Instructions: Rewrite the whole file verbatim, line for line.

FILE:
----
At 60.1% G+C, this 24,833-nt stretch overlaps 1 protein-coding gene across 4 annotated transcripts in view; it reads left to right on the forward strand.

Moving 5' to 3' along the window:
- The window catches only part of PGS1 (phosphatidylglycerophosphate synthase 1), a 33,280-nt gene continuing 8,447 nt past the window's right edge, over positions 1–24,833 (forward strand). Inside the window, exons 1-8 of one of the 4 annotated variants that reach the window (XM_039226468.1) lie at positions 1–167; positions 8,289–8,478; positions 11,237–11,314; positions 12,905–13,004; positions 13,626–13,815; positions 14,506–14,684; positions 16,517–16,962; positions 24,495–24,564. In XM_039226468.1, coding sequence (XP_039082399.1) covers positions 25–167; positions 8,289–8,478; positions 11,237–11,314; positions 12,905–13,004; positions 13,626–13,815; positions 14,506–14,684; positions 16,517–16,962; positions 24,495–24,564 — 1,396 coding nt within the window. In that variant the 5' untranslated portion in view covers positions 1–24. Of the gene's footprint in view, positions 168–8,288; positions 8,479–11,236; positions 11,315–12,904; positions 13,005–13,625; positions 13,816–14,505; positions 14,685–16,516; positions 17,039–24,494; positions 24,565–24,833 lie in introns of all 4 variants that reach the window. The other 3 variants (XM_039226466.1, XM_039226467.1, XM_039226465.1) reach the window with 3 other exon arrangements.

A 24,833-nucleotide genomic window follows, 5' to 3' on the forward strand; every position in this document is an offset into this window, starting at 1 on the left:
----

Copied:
At 60.1% G+C, this 24,833-nt stretch overlaps 1 protein-coding gene across 4 annotated transcripts in view; it reads left to right on the forward strand.

Moving 5' to 3' along the window:
- The window catches only part of PGS1 (phosphatidylglycerophosphate synthase 1), a 33,280-nt gene continuing 8,447 nt past the window's right edge, over positions 1–24,833 (forward strand). Inside the window, exons 1-8 of one of the 4 annotated variants that reach the window (XM_039226468.1) lie at positions 1–167; positions 8,289–8,478; positions 11,237–11,314; positions 12,905–13,004; positions 13,626–13,815; positions 14,506–14,684; positions 16,517–16,962; positions 24,495–24,564. In XM_039226468.1, coding sequence (XP_039082399.1) covers positions 25–167; positions 8,289–8,478; positions 11,237–11,314; positions 12,905–13,004; positions 13,626–13,815; positions 14,506–14,684; positions 16,517–16,962; positions 24,495–24,564 — 1,396 coding nt within the window. In that variant the 5' untranslated portion in view covers positions 1–24. Of the gene's footprint in view, positions 168–8,288; positions 8,479–11,236; positions 11,315–12,904; positions 13,005–13,625; positions 13,816–14,505; positions 14,685–16,516; positions 17,039–24,494; positions 24,565–24,833 lie in introns of all 4 variants that reach the window. The other 3 variants (XM_039226466.1, XM_039226467.1, XM_039226465.1) reach the window with 3 other exon arrangements.

A 24,833-nucleotide genomic window follows, 5' to 3' on the forward strand; every position in this document is an offset into this window, starting at 1 on the left: